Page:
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Challenges to Fighting Transnational Terror Networks

Traditional State Power limitation in dealing with Transnational Terrors Networks: and the role of Social Media

Governments have been phased with challenging situations when implementing effective counterinsurgency measures against rebel groups that override national boundaries; even despite superior power. For example, the Afghan government and U.S./NATO coalitions forces and their inability to defeat Taliban and Al-Qaeda militants, despite their joint and greater vitality (Salehyan, 2009). In the case of the Taliban and Al-Qaeda, rebels we’re defying and trouncing government efforts through sanctuaries, surpassing borders, and that of government exercises too.  At the time, these groups we’re one of the first demonstrations of terror organizations that were not territorially bounded and the implications of such regional mobility.

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In today’s 21st century, borders have become even more porous. The current globalized world, has reached a new level of interconnectedness. Through technology, the media, and the effects of globalized markets, sovereign statehood, as we once knew it is transforming. The contemporary interconnectedness is dissolving the significance of borders and boundaries once established by the Treaty of Westphalia in 1648. Explicitly, such transformation from the dynamics of globalization has been the advancement of terrorism from a regional phenomenon into a global one.

Social Media, is one of the most critical dynamics of globalization that’s contributing to global terrorism. Traditional state power is limited in dealing with transnational terror networks that organize through social media. The United States, serves as an examples of such limitations with its rise of homegrown extremism despite the state’s strong traditional military, economical, and even political power. In a time-span of twelve years since the 9/11 attacks, there was a total of 60 Islamist-terror plots against the United States, and 49 of which were homegrown terror plots inspired through social networks (Bucci, 2013). Homeland security and the intelligence community are being presented with a modern challenge to counterterrorism.

Much like the implications that were brought upon the Afghan government and the U.S./NATO coalitions forces, from the trans-border Al Qaeda and Taliban sanctuaries, social media is providing a global nexus of sanctuaries for terrorist networks.

Whereas in the past, these transborder dynamics were difficult to contain within national boundaries, terrorist have now gained the ability to organize in external sanctuaries with no attachment to a physical location (Salehyan, 2009). Social media, has become a fundamental role in terrorist operational strategy. It’s important to note the complexity of social media, as there are thousands of platforms and each caters to very different arrays of people. For example, Instagram caters to the kind of person who best expresses themselves through photographs, versus Twitter accounts for people who communicate through short burst of information; each form of media, serves a purpose for audience that the other may not (Hale, 2017). These advancements have given terrorist organizations the ability to attack informally to a much larger audience, at any time or any given location.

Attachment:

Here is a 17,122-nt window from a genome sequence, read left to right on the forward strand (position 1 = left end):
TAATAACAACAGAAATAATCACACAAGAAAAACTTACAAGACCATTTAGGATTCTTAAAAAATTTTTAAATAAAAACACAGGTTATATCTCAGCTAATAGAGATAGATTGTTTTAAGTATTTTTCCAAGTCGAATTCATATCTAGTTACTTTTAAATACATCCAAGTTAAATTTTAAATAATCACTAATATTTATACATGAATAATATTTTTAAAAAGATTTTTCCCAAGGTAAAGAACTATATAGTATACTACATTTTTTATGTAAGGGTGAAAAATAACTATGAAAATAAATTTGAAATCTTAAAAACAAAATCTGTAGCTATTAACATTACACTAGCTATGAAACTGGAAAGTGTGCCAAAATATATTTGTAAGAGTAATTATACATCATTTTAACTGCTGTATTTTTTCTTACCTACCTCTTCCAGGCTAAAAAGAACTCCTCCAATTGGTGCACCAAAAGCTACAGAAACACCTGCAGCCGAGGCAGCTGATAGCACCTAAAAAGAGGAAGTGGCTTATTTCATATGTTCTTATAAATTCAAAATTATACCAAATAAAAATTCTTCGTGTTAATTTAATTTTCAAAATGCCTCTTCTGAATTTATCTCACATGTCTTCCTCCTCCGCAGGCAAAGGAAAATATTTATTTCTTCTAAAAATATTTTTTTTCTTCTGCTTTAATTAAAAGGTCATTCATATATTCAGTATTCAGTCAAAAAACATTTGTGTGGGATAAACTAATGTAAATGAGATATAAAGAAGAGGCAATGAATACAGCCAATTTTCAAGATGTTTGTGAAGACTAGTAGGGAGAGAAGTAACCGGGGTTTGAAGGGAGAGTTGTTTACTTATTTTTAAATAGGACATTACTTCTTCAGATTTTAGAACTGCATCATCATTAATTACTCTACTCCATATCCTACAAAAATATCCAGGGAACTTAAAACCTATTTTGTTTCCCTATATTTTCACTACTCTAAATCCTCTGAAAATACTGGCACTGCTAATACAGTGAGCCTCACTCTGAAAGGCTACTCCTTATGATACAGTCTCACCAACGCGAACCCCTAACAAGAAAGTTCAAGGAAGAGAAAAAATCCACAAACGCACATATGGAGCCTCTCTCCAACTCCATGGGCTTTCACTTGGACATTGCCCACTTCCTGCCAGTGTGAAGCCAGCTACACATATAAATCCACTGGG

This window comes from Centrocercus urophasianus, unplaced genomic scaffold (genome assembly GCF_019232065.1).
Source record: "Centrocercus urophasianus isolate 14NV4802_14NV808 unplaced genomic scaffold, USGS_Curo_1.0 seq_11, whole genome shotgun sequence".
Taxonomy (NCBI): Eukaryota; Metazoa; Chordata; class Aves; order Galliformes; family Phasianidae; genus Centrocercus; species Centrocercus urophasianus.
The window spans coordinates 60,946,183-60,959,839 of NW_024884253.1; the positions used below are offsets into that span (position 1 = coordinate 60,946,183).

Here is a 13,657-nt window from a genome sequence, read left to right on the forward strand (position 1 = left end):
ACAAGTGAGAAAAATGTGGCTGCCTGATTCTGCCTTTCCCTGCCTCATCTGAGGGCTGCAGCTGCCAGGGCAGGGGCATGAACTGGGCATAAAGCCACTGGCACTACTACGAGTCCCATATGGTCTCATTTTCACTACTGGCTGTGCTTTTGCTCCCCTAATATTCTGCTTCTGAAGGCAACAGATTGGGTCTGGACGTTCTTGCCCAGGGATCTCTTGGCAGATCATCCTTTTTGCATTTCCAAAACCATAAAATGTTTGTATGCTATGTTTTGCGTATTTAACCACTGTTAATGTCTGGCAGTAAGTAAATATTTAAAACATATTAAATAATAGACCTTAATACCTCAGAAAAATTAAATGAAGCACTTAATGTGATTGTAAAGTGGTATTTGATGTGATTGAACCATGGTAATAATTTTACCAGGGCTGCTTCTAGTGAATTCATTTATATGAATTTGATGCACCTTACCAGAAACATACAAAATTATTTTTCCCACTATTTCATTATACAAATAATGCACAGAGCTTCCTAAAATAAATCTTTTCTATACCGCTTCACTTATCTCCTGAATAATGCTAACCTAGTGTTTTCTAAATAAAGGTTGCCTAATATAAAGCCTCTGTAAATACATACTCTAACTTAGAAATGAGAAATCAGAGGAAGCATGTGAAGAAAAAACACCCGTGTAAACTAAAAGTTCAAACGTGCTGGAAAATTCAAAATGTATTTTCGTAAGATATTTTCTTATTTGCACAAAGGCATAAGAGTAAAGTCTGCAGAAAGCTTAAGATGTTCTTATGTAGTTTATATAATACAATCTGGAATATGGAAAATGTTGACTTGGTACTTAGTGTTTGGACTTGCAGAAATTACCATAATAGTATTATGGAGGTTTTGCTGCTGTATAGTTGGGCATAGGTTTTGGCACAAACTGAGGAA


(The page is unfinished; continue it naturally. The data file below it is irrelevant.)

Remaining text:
Thus, the battle against terrorism is no longer a structured one that can be challenged with military power (Ressler, 2006). Terrorist’s exploitation of these technologies into their organizations, is changing the nature of warfare. Markedly, the attacks in London and Sharm-el Sheikh in 2005, were discovered to have been facilitated by training that was available electronically (Forest, 2007). What became one of Egypt’s most, deadliest terrorist attacks, in history, was completely conspired, trained, and even instructed through online sources.

Cyberterrorism, is changing the nature of combat, and as a result creating the need for a new type of intelligence, in which traditional power will play a subordinate role. Military power will continue to be undermine through the use of ‘internet sanctuaries’. Infiltration of these organizations will not prevail, in the traditional and physical manner; cyber-infiltration is the contemporary power needed to monitor and diffuse terror-net hotspots.

Terrorist’s ability to communicate instantly and across great distances is not the only implication exposed. Its their ability to intelligently use these different social platforms to market their ideology, that has also changed the nature of terrorism. The most notable success of this kind of ideological marketing, has been the Islamic State (ISIS), in marketing its caliphate. Through its jihadist influx of propaganda, the Islamic state, has conquered a territory no other organization has before, the world of social media. (Engel, 2015). The terrorist organization has traces in almost every social network including Twitter, Instagram, Pinterest, Facebook, YouTube, as well as multiple presences in the dark web.

The organization’s ability to assess the differences between each platform, is evident in their intelligently distinctive approach in propagandas through the varying platforms. Twitter in particular, has been used to drive communications by the jihadist organization. In 2014, there was a collection of 59 Twitter accounts that linked to western-origin fighters known to now be in Syria (Klausen, 2014). The significance of the role of social media on terrorism, is due to the fact that by previous nature, extremists have lacked wide support for their radical ideas, which forced these groups to need to provoke drastic acts to receive attention, and televised response. Terrorism through this aspect was the weakest form of irregular campaigning.

As a result of this new facilitation of transnational communication through social networks, terrorist have gained the ability to reach new targets for recruitment and expansion. The increasingly worldwide perception of Muslim oppressions, is providing organizations like the Islamic State, with direct opportunities of spreading their radical beliefs to the exterior countries, specially in the west. Targeting these sympathizers, whom feel alienated in western societies, by portraying ISIS territory in a very pleasant and welcoming community of the “Muslim brotherhood.” Infusing their social-media dominance to their recruiting techniques, the organization has been successful in spreading a western encouragement to migrate to Syria. Roughly, 4,000 foreigners of ISIS’ fighting force have come from western countries (Engel, 2015). Recruiters are targeting minorities and recent Muslim converts, through chatting apps like KIK, to advise these potentials on routes to Syria through Turkey, and even offer recruitment arrangements.  With the recent Muslim travel bans by the United States, extremist are further provoking vulnerability for sympathizers, and providing terrorist with support of caliphate radicalization.